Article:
Alistair Darling may not have been much of a Chancellor, but from the moment he delivered his first, disastrously framed, pre-Budget report in the autumn of 2007, when he stole Tory ideas on inheritance tax and non-doms in support of a snap election that was never to be, he was only obeying his master's orders.
In any case, there are few Chancellors who have been dealt such an overwhelmingly poor hand. Any failings are not so much his as those of his predecessor, now the Prime Minister. It is Gordon Brown's legacy that Mr Darling is being forced to grapple with, not his own, and the highly visible hand of the PM lies behind the Chancellor's every initiative.
In a rare moment of candour, Mr Darling once admitted the recession was likely to be the worst in 60 years. This was said to have infuriated the Prime Minister, even though it turned out to be 100 per cent true. It was Mr Darling's only moment of true independence. To hold him responsible for the calamities that have occurred during his two-year reign at the Treasury is like blaming the ventriloquist's dummy.
Is the man most widely tipped as his successor, the Children's Secretary Ed Balls, likely to be any better? Whereas Mr Darling cannot be held responsible for the present mess, Mr Balls most certainly can. For the first six years of Labour's rule, he was chief economic adviser to Mr Brown and he is directly credited which some of the Government's most controversial policy initiatives from that time, including the decision to split banking supervision from the Bank of England and vest it in a newly created Financial Services Authority.
Many now attribute the failings in regulation that led to the banking crisis directly to that decision. George Osborne, the shadow Chancellor, said yesterday that Mr Brown is now the last person left in Britain who thinks the tripartite system he created to ensure financial stability has worked well and needs no fundamental reform. In this he appears not to be quite correct. Surely there are two who believe it: Mr Brown and Mr Balls.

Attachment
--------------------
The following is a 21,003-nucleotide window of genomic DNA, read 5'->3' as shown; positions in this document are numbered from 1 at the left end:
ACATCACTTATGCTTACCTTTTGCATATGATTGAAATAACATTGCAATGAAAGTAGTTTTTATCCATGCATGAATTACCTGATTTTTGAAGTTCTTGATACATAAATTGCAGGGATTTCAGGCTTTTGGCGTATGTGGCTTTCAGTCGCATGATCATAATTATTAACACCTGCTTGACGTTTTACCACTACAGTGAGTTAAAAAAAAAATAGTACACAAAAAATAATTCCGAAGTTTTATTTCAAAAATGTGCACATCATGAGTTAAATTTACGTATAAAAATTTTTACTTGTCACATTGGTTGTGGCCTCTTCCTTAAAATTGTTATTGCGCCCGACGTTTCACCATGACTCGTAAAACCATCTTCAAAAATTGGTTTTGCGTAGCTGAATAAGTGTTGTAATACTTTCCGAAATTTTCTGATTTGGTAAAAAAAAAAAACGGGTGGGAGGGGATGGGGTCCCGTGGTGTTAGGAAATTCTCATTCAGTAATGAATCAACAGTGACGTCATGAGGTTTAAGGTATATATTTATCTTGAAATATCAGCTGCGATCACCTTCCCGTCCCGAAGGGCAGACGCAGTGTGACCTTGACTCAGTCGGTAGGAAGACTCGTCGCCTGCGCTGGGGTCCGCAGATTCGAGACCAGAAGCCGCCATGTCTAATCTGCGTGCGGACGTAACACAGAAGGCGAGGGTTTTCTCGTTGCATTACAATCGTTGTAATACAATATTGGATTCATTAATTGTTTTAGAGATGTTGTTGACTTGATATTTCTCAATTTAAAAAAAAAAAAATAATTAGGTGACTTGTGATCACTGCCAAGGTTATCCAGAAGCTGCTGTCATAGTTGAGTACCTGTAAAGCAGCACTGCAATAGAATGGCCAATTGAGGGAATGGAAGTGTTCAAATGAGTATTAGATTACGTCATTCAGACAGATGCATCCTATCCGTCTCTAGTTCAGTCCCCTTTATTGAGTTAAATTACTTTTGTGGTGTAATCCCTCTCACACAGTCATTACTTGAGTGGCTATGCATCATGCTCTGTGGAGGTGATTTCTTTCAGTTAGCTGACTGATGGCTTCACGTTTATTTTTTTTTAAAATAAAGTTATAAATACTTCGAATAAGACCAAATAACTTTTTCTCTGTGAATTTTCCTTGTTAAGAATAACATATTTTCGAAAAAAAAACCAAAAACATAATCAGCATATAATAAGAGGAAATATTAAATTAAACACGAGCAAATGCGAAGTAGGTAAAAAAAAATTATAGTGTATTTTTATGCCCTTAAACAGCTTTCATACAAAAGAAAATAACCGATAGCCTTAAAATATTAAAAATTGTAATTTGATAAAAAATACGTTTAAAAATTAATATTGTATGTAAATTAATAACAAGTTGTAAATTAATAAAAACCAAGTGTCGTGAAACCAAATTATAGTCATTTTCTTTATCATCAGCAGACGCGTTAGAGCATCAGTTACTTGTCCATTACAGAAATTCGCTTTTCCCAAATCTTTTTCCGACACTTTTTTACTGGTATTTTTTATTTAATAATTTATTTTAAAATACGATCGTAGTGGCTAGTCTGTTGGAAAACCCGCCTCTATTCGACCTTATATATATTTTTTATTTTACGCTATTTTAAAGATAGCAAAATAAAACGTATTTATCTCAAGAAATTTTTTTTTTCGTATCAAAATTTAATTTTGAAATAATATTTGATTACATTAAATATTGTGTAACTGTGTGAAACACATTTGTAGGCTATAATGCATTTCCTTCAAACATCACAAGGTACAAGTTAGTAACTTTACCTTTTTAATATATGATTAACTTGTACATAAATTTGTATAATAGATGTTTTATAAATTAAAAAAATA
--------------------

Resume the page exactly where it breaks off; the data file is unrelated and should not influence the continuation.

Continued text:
That they are alone is confirmed by another couple of scathing reports on the arrangements, published today. The House of Lords economic affairs committee squarely cites failure in macro-prudential supervision as one of the contributing causes of the crisis and recommends that responsibility for such supervision be returned to the Bank of England as a matter of urgency, and it is vested with the right tools to counter the banking sector's pro-cyclical characteristics. In a pamphlet for the Centre for Policy Studies think-tank, the City grandee Sir Martin Jacomb goes even further and demands that the FSA be made a subsidiary of the Bank of England.
This, to my mind, would be a step too far, for part of what has gone wrong at the FSA is the combination of retail financial regulation, or investor and consumer protection, with wholesale supervision. The FSA came to believe it was abuses in retail financial services where attention should be focused, while beyond a few basic principles, wholesale markets could be relied on to look after themselves.
Banking has always been very much a part of the economic cycle, and in the way credit is expanded and contracted, can even be said to determine it. The Bank of England is better placed to understand and control this process than the FSA. But to make the Bank responsible for the nitty gritty of investor protection, enforcement and discipline would only undermine its credibility as a macro economic policymaker.Reuse content